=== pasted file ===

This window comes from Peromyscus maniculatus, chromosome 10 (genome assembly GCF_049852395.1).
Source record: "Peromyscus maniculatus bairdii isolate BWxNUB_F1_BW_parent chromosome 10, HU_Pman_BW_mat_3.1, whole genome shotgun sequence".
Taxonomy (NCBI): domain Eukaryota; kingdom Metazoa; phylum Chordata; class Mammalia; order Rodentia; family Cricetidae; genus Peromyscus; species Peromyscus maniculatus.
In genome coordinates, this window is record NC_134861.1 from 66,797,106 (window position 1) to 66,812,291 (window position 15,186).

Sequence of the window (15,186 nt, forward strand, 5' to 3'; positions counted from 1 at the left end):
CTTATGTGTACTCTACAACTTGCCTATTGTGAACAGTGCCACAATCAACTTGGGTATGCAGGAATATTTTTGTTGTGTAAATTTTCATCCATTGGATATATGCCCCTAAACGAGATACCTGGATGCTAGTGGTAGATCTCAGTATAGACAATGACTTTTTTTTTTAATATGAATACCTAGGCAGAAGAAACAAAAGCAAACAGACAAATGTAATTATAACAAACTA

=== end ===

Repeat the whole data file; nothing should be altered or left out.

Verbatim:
This window comes from Peromyscus maniculatus, chromosome 10 (genome assembly GCF_049852395.1).
Source record: "Peromyscus maniculatus bairdii isolate BWxNUB_F1_BW_parent chromosome 10, HU_Pman_BW_mat_3.1, whole genome shotgun sequence".
Taxonomy (NCBI): domain Eukaryota; kingdom Metazoa; phylum Chordata; class Mammalia; order Rodentia; family Cricetidae; genus Peromyscus; species Peromyscus maniculatus.
In genome coordinates, this window is record NC_134861.1 from 66,797,106 (window position 1) to 66,812,291 (window position 15,186).

Sequence of the window (15,186 nt, forward strand, 5' to 3'; positions counted from 1 at the left end):
CTTATGTGTACTCTACAACTTGCCTATTGTGAACAGTGCCACAATCAACTTGGGTATGCAGGAATATTTTTGTTGTGTAAATTTTCATCCATTGGATATATGCCCCTAAACGAGATACCTGGATGCTAGTGGTAGATCTCAGTATAGACAATGACTTTTTTTTTTAATATGAATACCTAGGCAGAAGAAACAAAAGCAAACAGACAAATGTAATTATAACAAACTA